Monday, December 9, 2013

9/12/2013: Irish Construction Sector PMI, November


Irish Construction sector PMI (Ulster Bank & Markit) is out today for November. The numbers are good.

Overall Index is down to 58.8 in November from 59.4 in October, but the reading remains firmly above 50.0 and this markets the third consecutive month of above 50.0 readings. All readings since September are statistically significantly above 50.0.

Dynamics are good, indicating solid upward trend:

  • 12mo MA through November 2013 is at 48.0 against 44.4 for the same period in 2012
  • 6mo MA improved to 52.4 in November 2013 against 42.1 a year ago
  • 3mo MA is up at 58.0 in November 2013 against 46.9 in 3mo through August 2013.

Total Activity Index is strongly driven by upward trends in Housing Construction:
  • Housing Activity index is at 60.4 in November, which is down on massive 61.7 in October.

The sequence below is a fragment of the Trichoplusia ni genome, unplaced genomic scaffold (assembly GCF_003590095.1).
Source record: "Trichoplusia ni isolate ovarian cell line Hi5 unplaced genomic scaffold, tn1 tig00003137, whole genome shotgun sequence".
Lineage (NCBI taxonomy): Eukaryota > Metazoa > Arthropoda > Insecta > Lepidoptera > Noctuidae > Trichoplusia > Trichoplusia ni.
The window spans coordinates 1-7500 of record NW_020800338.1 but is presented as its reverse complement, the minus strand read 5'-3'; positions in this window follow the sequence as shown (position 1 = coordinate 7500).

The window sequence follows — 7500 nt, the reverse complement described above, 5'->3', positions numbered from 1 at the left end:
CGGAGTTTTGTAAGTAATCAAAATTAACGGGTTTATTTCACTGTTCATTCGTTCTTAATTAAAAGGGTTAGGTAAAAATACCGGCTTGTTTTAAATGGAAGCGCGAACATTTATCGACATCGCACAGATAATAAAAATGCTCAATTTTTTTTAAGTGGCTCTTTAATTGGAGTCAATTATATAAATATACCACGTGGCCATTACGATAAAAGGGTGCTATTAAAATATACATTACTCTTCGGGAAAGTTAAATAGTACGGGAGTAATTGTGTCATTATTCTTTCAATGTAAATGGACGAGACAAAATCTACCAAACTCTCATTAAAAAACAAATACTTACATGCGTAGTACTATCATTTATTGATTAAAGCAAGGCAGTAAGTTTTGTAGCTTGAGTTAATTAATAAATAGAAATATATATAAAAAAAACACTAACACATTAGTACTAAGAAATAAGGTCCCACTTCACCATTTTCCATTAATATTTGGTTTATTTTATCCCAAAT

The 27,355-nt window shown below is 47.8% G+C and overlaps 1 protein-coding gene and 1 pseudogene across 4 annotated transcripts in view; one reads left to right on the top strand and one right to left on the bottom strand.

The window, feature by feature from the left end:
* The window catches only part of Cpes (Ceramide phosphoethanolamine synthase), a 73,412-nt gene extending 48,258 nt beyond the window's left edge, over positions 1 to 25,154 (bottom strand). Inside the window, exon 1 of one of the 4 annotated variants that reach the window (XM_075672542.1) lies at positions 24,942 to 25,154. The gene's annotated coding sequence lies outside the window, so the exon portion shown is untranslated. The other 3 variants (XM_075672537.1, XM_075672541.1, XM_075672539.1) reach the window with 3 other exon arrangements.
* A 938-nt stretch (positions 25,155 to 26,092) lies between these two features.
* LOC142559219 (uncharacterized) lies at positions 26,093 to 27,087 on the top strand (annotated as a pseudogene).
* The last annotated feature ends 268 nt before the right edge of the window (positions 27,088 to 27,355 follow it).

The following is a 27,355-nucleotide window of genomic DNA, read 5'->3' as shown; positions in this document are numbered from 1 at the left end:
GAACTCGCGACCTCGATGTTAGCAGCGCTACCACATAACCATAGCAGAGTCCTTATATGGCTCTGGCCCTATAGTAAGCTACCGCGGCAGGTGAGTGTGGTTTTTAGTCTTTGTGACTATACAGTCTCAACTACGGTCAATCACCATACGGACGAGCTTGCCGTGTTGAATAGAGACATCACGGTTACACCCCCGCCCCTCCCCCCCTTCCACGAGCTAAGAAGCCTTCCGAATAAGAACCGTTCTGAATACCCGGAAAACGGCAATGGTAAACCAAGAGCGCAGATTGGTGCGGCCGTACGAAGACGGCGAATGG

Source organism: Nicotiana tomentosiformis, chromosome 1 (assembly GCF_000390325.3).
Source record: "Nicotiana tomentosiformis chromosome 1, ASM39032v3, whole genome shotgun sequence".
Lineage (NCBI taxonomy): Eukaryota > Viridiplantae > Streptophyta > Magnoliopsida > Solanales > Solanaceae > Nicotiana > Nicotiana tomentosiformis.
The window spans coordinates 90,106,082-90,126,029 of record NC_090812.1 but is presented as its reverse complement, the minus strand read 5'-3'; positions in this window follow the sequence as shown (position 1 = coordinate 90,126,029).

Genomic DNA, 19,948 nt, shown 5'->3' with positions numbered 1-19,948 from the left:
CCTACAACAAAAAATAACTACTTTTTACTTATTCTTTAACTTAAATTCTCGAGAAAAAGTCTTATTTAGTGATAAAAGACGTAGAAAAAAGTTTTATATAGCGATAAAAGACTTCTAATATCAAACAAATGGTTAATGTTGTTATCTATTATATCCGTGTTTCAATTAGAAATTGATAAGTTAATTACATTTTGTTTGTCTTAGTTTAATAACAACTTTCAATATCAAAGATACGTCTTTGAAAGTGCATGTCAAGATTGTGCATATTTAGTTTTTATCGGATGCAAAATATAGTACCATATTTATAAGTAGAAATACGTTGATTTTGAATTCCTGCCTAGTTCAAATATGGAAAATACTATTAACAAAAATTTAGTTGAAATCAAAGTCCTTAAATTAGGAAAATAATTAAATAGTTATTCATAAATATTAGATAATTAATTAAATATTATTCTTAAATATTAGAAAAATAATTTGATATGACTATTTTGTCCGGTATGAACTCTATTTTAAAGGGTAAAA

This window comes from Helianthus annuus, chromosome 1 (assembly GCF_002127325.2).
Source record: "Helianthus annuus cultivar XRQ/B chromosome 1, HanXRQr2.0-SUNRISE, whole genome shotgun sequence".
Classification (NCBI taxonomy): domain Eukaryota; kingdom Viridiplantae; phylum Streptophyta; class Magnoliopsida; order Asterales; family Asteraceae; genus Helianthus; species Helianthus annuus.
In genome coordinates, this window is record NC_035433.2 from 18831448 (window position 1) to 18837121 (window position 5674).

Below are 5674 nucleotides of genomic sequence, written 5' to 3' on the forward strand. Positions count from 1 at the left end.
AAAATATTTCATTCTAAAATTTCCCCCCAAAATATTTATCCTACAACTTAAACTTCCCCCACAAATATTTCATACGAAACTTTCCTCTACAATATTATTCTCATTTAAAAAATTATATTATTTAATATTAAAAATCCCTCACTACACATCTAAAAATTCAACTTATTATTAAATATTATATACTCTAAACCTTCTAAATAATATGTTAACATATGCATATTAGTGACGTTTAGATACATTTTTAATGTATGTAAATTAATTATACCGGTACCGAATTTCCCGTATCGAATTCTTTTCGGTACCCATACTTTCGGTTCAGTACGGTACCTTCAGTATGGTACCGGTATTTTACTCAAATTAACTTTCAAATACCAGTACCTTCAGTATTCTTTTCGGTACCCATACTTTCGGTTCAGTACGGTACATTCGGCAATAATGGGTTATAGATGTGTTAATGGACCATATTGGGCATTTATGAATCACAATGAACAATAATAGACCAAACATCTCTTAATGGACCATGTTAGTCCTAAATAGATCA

• 12mo MA is at 50.4 against 43.0 for the same period in 2012
  • 6mo MA is at 55.4 against 41.7 12 months ago
  • 3mo MA is at 60.5 against 50.3 for 3mo through August.

Another major driver for the upward momentum in overall Construction PMI was Commercial Activity - running in line with Housing (chart above):

  • Commercial activity index moderated to 60.0 from 61.6 in October. Commercial and Housing Activity sub-indices have been running jointly above 50.0 for 4 months in a row; in statistically significant terms this dynamic is present for three months in a row.
  • 12mo MA for Commercial Activity index remains below 50 at 47.9, but this marks a major improvement on 42.9 for 12mo average through November 2012.
  • 6mo and 3mo MAs are outperforming y/y and period-on-period. 
Only disappointment is Civil Engineering sub-index which recorded accelerated rate of decline in November at 45.7, compared to October when the reading was 47.2. November marks second consecutive month of accelerating falls.

However, November rate of decline is much shallower than was recorded a year ago (31.1).


In general, strong news on PMI front. and This supports overall Manufacturing and Services trends (see here: http://trueeconomics.blogspot.ie/2013/12/5122013-services-and-manufacturing-pmis.html)
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